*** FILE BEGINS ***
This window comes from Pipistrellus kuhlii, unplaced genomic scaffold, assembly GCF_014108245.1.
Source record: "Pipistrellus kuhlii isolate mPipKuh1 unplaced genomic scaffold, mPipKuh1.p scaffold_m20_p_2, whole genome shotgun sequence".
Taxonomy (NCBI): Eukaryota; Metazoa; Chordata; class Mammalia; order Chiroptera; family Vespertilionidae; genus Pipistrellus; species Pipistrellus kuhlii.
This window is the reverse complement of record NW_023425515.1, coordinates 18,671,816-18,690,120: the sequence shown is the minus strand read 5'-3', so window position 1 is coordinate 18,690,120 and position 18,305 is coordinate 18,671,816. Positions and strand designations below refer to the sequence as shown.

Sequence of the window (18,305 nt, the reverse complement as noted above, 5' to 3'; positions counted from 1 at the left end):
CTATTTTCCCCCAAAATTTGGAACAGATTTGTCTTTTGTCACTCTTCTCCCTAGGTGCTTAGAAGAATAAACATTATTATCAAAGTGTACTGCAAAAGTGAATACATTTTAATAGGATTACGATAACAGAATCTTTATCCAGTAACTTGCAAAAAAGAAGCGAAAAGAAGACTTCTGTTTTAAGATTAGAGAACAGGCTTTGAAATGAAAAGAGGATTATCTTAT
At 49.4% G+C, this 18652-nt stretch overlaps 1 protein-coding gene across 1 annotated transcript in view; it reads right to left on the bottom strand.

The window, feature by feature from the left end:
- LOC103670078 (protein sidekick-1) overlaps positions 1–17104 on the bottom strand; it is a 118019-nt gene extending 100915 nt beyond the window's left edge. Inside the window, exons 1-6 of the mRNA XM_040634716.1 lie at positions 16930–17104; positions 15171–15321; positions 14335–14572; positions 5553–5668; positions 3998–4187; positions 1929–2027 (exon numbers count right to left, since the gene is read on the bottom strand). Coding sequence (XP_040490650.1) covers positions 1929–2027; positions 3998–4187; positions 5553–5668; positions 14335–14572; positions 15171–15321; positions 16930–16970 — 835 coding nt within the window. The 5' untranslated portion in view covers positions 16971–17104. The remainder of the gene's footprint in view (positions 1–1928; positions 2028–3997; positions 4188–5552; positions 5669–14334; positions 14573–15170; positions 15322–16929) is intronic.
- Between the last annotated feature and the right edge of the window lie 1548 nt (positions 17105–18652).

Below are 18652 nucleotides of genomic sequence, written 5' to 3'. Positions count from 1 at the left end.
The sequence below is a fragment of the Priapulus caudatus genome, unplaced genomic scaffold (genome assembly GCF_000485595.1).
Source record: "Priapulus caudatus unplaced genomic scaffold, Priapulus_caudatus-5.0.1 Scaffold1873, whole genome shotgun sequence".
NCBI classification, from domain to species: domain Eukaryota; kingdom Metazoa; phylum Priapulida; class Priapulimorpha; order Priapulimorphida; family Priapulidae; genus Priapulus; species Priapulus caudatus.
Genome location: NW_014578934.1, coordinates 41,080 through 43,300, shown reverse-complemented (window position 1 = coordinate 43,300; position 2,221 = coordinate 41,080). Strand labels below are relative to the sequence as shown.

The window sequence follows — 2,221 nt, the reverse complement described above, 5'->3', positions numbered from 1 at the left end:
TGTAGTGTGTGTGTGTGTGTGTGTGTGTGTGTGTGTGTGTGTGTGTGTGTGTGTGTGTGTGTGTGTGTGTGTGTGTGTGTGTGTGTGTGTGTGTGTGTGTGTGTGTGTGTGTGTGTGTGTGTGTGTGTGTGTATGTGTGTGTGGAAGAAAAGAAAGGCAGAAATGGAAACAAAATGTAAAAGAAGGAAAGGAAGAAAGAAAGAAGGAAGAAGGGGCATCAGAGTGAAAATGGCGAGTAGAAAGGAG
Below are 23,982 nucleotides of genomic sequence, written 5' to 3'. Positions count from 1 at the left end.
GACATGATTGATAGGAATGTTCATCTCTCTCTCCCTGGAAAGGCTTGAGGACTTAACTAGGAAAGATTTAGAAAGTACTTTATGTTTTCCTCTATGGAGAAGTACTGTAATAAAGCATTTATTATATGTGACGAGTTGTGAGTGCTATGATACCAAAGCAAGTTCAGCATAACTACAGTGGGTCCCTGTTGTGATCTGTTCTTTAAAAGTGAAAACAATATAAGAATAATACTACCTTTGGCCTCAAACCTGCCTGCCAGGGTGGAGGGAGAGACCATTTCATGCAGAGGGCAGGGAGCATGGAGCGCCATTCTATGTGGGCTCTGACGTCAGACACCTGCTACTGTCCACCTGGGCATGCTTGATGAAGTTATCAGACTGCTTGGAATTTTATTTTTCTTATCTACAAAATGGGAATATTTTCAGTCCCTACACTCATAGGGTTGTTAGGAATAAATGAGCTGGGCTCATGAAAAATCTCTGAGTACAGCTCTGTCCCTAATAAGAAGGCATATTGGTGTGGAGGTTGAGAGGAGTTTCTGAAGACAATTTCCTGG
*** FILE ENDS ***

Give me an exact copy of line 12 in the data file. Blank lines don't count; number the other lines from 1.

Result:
The sequence below is a fragment of the Priapulus caudatus genome, unplaced genomic scaffold (genome assembly GCF_000485595.1).